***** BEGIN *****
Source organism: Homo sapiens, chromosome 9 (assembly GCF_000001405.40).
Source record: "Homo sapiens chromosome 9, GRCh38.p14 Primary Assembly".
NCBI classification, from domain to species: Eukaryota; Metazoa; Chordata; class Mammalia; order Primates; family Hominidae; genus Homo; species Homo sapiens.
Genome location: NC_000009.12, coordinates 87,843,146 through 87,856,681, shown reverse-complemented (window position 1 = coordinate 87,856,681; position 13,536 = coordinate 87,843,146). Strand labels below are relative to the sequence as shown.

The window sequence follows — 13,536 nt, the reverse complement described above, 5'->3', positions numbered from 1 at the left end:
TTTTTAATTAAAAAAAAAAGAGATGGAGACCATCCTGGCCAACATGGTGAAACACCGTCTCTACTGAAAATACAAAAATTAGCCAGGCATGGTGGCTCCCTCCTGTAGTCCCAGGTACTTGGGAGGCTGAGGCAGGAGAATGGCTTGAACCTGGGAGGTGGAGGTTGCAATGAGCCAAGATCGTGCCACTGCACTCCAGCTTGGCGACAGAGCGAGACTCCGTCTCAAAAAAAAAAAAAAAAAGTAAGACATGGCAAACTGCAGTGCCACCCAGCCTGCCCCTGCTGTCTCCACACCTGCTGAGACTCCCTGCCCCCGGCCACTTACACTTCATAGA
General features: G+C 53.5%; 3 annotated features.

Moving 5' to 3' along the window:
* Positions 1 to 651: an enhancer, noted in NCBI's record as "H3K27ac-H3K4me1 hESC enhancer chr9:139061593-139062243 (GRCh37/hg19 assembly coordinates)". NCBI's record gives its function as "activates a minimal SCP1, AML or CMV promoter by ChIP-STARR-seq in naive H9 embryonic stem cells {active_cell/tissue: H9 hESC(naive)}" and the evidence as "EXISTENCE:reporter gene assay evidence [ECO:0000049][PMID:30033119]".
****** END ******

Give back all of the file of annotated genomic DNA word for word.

Source organism: Homo sapiens, chromosome 9 (assembly GCF_000001405.40).
Source record: "Homo sapiens chromosome 9, GRCh38.p14 Primary Assembly".
NCBI classification, from domain to species: Eukaryota; Metazoa; Chordata; class Mammalia; order Primates; family Hominidae; genus Homo; species Homo sapiens.
Genome location: NC_000009.12, coordinates 87,843,146 through 87,856,681, shown reverse-complemented (window position 1 = coordinate 87,856,681; position 13,536 = coordinate 87,843,146). Strand labels below are relative to the sequence as shown.

The window sequence follows — 13,536 nt, the reverse complement described above, 5'->3', positions numbered from 1 at the left end:
TTTTTAATTAAAAAAAAAAGAGATGGAGACCATCCTGGCCAACATGGTGAAACACCGTCTCTACTGAAAATACAAAAATTAGCCAGGCATGGTGGCTCCCTCCTGTAGTCCCAGGTACTTGGGAGGCTGAGGCAGGAGAATGGCTTGAACCTGGGAGGTGGAGGTTGCAATGAGCCAAGATCGTGCCACTGCACTCCAGCTTGGCGACAGAGCGAGACTCCGTCTCAAAAAAAAAAAAAAAAAGTAAGACATGGCAAACTGCAGTGCCACCCAGCCTGCCCCTGCTGTCTCCACACCTGCTGAGACTCCCTGCCCCCGGCCACTTACACTTCATAGA
General features: G+C 53.5%; 3 annotated features.

Moving 5' to 3' along the window:
* Positions 1 to 651: an enhancer, noted in NCBI's record as "H3K27ac-H3K4me1 hESC enhancer chr9:139061593-139062243 (GRCh37/hg19 assembly coordinates)". NCBI's record gives its function as "activates a minimal SCP1, AML or CMV promoter by ChIP-STARR-seq in naive H9 embryonic stem cells {active_cell/tissue: H9 hESC(naive)}" and the evidence as "EXISTENCE:reporter gene assay evidence [ECO:0000049][PMID:30033119]".